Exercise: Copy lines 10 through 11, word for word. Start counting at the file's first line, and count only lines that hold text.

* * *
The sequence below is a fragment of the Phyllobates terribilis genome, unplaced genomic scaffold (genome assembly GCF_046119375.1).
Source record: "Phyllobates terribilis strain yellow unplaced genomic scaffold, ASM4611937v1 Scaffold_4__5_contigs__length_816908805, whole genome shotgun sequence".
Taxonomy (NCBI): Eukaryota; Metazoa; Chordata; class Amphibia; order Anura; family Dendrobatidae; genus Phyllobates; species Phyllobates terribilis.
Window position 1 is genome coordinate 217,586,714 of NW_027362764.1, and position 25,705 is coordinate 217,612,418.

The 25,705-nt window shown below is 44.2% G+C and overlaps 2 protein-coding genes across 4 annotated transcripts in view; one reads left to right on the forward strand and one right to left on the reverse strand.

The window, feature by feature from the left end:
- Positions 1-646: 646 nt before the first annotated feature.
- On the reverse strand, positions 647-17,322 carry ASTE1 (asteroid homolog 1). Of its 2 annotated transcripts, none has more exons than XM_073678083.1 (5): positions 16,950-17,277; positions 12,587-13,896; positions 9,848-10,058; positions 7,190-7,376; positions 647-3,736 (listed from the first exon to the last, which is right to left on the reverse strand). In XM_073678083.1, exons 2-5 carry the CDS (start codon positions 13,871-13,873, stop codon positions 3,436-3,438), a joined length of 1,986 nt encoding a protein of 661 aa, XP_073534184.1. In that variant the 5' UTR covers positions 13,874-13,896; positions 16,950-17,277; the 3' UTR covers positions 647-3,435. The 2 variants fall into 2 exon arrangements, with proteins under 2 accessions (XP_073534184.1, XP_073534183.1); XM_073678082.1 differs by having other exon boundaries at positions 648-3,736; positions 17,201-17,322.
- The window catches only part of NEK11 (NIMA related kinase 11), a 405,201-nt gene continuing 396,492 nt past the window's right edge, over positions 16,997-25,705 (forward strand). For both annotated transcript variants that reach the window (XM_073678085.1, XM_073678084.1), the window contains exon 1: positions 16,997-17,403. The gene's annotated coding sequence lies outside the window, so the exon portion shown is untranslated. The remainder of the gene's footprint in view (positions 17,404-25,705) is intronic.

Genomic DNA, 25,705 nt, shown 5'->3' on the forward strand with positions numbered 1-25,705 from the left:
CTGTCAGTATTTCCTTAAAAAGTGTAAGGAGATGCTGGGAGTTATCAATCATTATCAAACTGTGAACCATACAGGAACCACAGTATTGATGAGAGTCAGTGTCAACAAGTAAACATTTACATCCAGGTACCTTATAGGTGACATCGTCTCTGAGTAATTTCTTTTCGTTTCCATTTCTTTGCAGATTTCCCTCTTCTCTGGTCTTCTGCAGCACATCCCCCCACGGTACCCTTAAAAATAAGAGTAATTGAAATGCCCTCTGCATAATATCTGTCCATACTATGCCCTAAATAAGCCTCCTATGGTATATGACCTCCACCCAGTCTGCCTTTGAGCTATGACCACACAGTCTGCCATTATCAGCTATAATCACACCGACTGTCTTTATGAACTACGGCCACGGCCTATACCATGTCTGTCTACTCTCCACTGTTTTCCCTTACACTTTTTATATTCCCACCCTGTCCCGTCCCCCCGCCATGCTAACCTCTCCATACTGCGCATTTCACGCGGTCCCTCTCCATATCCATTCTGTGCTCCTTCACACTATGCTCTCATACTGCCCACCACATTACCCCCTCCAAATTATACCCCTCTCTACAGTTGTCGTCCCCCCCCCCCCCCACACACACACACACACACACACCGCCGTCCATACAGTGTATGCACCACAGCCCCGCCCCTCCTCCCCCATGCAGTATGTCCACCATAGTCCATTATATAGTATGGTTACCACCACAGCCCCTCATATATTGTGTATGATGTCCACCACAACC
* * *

Genomic DNA, 25,705 nt, shown 5'->3' on the forward strand with positions numbered 1-25,705 from the left:
CTGTCAGTATTTCCTTAAAAAGTGTAAGGAGATGCTGGGAGTTATCAATCATTATCAAACTGTGAACCATACAGGAACCACAGTATTGATGAGAGTCAGTGTCAACAAGTAAACATTTACATCCAGGTACCTTATAGGTGACATCGTCTCTGAGTAATTTCTTTTCGTTTCCATTTCTTTGCAGATTTCCCTCTTCTCTGGTCTTCTGCAGCACATCCCCCCACGGTACCCTTAAAAATAAGAGTAATTGAAATGCCCTCTGCATAATATCTGTCCATACTATGCCCTAAATAAGCCTCCTATGGTATATGACCTCCACCCAGTCTGCCTTTGAGCTATGACCACACAGTCTGCCATTATCAGCTATAATCACACCGACTGTCTTTATGAACTACGGCCACGGCCTATACCATGTCTGTCTACTCTCCACTGTTTTCCCTTACACTTTTTATATTCCCACCCTGTCCCGTCCCCCCGCCATGCTAACCTCTCCATACTGCGCATTTCACGCGGTCCCTCTCCATATCCATTCTGTGCTCCTTCACACTATGCTCTCATACTGCCCACCACATTACCCCCTCCAAATTATACCCCTCTCTACAGTTGTCGTCCCCCCCCCCCCCCACACACACACACACACACACACCGCCGTCCATACAGTGTATGCACCACAGCCCCGCCCCTCCTCCCCCATGCAGTATGTCCACCATAGTCCATTATATAGTATGGTTACCACCACAGCCCCTCATATATTGTGTATGATGTCCACCACAACC